Bi-gender offices are roughly 41% more productive than single-sex ones

Religion and culture are so deeply intertwined into the psyche of most citizens that it becomes difficult to differentiate between cultural aspects and religious aspects of the same. This is one of the larger reasons why anthropologists, when attempting to create an empirical model of culture in a society, consider four levels of behavior – overt and covert; implicit and explicit.

To showcase this point, let me give you an example. Imagine you’re in the restroom on your office floor, and you hear two co-workers having sex in the next stall, would you shrug it off or would that make you uncomfortable? Now, in the same scenario, replace the event with a single co-worker using an adult toy. Would that make you more or less uncomfortable? While your response heavily depends on the specific culture within which you were raised, I can still say with certainty – for a significant portion of people reading this, the second scenario involving the use of adult toys in the office is more uncomfortable than the first. Why? Because masturbation and self-pleasure are demonized more than sexual intercourse, even more so when practiced outside the strict confines of one’s personal space.


However, while intimate relations between co-workers is regulated for practical necessities – in order to avoid unfair treatment, coercive relations, and many other potential legal or intellectual problems arising from the dynamics of a successful or failed relationship – the regulation on use of adult toys is largely due to cultural and ethical problems based on prevalent opinion, rather than any factual issue. In fact, the discrete use of adult toys in the office would boost productivity, reduce sexual tensions, cut down on the need to have purely physical office flings, and would grant all the benefits of sex without the accompanying legal, logistical, or HR hassles – as long as people stop acting queasy about it all, like pubescent children faced with their first responsible birds and bees talk.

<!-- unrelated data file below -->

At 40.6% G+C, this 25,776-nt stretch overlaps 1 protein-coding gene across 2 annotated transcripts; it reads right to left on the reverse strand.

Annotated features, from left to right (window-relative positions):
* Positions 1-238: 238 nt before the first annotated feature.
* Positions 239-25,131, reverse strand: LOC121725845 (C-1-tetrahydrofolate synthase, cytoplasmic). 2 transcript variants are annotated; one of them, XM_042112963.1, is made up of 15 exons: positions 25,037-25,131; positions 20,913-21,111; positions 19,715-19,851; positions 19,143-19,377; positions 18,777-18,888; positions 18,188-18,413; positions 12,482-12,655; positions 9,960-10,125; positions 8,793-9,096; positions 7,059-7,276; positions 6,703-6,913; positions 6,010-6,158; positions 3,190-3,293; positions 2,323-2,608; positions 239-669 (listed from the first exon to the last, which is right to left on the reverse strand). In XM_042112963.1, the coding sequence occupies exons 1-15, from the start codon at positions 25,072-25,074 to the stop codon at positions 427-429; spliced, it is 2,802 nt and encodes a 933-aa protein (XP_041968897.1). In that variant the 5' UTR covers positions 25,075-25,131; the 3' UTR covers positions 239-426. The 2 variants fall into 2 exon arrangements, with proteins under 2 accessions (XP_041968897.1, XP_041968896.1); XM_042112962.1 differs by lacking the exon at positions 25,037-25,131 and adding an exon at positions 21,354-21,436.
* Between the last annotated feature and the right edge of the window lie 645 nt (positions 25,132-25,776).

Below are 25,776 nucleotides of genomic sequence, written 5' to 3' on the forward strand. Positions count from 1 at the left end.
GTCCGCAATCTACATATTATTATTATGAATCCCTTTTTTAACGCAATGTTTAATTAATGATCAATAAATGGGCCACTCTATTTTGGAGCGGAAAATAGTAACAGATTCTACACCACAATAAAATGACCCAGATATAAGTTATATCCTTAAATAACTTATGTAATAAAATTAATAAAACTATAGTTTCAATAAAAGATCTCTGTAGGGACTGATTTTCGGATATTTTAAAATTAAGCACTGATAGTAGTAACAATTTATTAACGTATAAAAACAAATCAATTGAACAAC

Yes Or No: The Verdict On Adult Toys In The Office

Now, I’m not saying that it’s morally acceptable for people to openly use adult toys in public. But, today’s organizations literally spend hundreds of millions making sure that their employees – who spend more than half their lives within those walls – have every facility they need to better perform their assigned jobs. Therefore, offices are now secondary residential domains rather than public spaces, and ones which are operated under very black-and-white rules at that.


Offices are now secondary residential domains rather than public spaces

Since offices are the epitome of forced interaction with strangers, organizations have remodeled their workspaces several times in an effort to make this process as friction-free and productive as possible. At one point in its development, it was believed that single-sex work environments are better, while at another recent point in time it was believed that open offices are the best way to go about it all.

Research has now conclusively proven both sets of beliefs to be wrong. The former increases happiness but reduces productivity, while the latter is too stressful to allow its employees to operate at optimum efficiency. So, maybe it’s time to engage another paradigm shift – allow discreet use of sex toys in office, if employees choose to do so.


However, this is still a theory – though an interesting one at that. For all of my research behind this article, and my intrigued support for this change, all discussions will be moot till an organization steps up and decides to take a risk with it. Who knows? This might be the start of another workplace revolution? But, one person’s thoughts matter little if cultural understanding of the physical need for sexual relief hasn’t advanced enough to make this debate practically feasible.

So, in the interests of learning more about contemporary prevalent attitudes towards adult toys and their place in the office, what do you think?


Written By

Aniket Saksena

I'm a business/academic/creative/HR writer, interested in pursuing and researching as many fields as possible in an effort to become a cross-domain business expert and opinion leader.